Overfishing and dumping angers industry

Some fishing companies have been abusing the quota system by catching huge quantities of fish in excess of their annual entitlement, say industry sources.

The practice has provoked anger among quota owners who say it damages the value of their fishing rights, but others say there is a deeper malaise in the system that results in vast quantities of fish being dumped at sea as a way of avoiding punishing "deemed value" fees for landing it.

Analysis of fishing data by the Sunday Star-Times shows several companies have caught hundreds of tonnes more than their annual catch entitlement, known as ACE.

Figures for silver warehou, one of the six major deepwater stocks in New Zealand seas, show Christchurch-based company Southern Storm Fishing caught 1133 tonnes in excess of its annual entitlement in the year to September in fishing zone SWA3 off the South Island's east coast. Its excess catch in SWA4, further into the ocean, was 734 tonnes over the same period.

Trans Pacific Fishing, based in Tauranga, caught 1082 tonnes more than its entitlement of silver warehou in the two zones.

Northland Deepwater JV, based in Auckland, caught 300 tonnes in excess of its silver warehou ACE.

Under the quota system, fishers must acquire ACE from quota owners equal to the amount of fish they catch, or pay a fee, known as deemed value, for every kilo of fish landed in excess of ACE.

There is usually a graduated scale, so that small excesses are not penalised the nature of fishing means it is impossible to catch the tonnage exactly equal to ACE.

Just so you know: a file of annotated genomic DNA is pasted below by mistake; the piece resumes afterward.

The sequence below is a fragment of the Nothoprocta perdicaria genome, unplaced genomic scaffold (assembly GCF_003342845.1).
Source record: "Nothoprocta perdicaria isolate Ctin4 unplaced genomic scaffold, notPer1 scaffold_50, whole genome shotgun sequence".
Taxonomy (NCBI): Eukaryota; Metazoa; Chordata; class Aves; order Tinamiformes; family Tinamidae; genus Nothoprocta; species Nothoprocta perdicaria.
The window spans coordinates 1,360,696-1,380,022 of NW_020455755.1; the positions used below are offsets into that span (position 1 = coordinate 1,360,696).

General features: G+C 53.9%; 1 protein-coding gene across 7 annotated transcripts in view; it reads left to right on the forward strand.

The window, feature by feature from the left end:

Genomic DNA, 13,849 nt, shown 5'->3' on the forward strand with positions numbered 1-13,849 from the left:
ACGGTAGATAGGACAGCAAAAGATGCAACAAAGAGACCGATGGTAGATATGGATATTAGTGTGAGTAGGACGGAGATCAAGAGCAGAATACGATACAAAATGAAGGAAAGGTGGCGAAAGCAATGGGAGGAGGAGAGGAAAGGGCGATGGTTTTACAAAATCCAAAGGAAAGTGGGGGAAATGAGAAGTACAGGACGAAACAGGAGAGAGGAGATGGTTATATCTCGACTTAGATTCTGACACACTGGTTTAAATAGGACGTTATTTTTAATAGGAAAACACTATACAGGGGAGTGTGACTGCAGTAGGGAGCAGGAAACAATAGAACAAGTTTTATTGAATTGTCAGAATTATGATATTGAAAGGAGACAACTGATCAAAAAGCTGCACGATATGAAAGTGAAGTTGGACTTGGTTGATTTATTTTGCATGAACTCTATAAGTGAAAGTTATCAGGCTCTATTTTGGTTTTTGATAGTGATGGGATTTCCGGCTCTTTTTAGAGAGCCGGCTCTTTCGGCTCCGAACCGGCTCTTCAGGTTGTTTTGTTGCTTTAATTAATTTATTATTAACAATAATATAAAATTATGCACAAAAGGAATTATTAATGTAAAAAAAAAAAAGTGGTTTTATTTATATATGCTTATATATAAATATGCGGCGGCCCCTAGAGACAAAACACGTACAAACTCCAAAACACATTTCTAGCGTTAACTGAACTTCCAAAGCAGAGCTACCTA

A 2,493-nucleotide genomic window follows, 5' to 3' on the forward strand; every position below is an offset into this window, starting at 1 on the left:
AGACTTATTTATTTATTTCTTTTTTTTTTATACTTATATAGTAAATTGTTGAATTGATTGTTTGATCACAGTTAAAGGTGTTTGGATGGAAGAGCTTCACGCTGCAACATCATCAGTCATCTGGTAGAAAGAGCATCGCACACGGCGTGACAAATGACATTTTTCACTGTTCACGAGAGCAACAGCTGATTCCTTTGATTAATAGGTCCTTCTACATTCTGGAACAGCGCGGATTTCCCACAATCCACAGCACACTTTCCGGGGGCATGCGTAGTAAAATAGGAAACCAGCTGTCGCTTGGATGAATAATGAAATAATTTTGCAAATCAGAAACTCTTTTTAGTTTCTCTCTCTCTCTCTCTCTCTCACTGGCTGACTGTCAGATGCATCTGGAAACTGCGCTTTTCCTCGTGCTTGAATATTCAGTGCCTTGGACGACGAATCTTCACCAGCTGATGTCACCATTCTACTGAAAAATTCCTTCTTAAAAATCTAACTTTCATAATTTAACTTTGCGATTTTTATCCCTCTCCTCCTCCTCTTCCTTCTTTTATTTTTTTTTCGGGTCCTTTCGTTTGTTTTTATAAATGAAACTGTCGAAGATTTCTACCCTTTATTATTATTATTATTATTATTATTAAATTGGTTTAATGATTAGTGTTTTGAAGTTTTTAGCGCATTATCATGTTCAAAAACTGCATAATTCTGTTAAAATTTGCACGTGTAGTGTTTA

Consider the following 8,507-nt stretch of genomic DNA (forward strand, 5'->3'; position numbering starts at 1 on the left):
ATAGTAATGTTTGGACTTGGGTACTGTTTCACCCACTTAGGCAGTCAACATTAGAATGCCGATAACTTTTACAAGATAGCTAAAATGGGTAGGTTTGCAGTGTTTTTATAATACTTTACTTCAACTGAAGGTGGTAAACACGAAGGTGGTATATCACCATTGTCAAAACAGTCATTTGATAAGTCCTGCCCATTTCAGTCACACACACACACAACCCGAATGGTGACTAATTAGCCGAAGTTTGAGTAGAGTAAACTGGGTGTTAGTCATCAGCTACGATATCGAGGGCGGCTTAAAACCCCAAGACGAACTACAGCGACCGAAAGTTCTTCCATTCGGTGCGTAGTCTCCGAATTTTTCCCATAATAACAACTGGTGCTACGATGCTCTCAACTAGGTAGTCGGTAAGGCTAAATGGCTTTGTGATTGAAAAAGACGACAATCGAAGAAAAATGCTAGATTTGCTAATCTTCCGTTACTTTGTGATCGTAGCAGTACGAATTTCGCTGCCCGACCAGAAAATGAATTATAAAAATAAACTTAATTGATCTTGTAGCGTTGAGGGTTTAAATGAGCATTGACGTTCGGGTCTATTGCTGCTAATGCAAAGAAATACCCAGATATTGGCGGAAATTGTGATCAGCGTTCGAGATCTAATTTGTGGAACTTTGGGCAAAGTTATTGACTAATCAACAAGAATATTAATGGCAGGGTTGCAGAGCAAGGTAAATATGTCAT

The system is designed to remove the economic incentive to catch in excess of quota, while still encouraging fishers to land and report everything they catch.

But the level of deemed value penalties, set annually by the Fisheries Ministry, has allowed companies to fish without bothering to buy ACE, angering many senior industry figures.

Eric Barratt, managing director of Sanford, said some companies were abusing the system.

"These people are going out and target fishing [without ACE]. To suggest that it's not illegal is technically correct but morally wrong... All they're doing is just catching fish that belong to us."

Michael Sullivan of Ocean Law, who specialises in fishing industry issues, said there was no moral question to answer.

"It's in the nature of fishing and it's perfectly legal. As long as the fish is being reported, it's an economic issue, not a moral one."

Barratt said that although Sanford had some of the largest catches in the industry, it was able to avoid catching more fish than it was entitled to. "Our deemed value bill is less than $100,000, compared to these other companies that are paying millions of dollars of deemed values."

Southern Storm's silver warehou catch, for example, would have produced a deemed value bill of more than $1.7m, although the company would have avoided paying for ACE at the same time.

But there is another agenda here, say some.

Independent Fisheries, a large Christchurch-based company, significantly overcaught hoki in 2005-06, landing 853 tonnes more than its entitlement. Its fleet manager Steve Bishop said it was a simple matter of being unable to acquire ACE at the end of the season "somebody was going to sell it to us and then changed their mind".

He said there was no argument with the principle that catching more than quota should be made uneconomic, but he said the government was failing to set deemed values correctly.

While setting deemed values too low could encourage deliberate overfishing, setting them too high, as in kingfish and snapper, distorted the market and encouraged dumping of catches at sea.

Anyone catching kingfish accidentally, he said, faced paying $18 a kilo in deemed value penalties a figure well in excess of its economic value. This meant fishers would either seek to buy ACE at any price less than $18/kg, or dump the fish at sea.

High deemed values therefore played into the hands of quota owners, he said.

"Most fishers around this country are discarding fish because it's costing them an arm and a leg to bring it in. It's a waste of millions of dollars to New Zealand and it's a waste of all that management information. This whole issue needs a decent policy review."

 

Sunday Star Times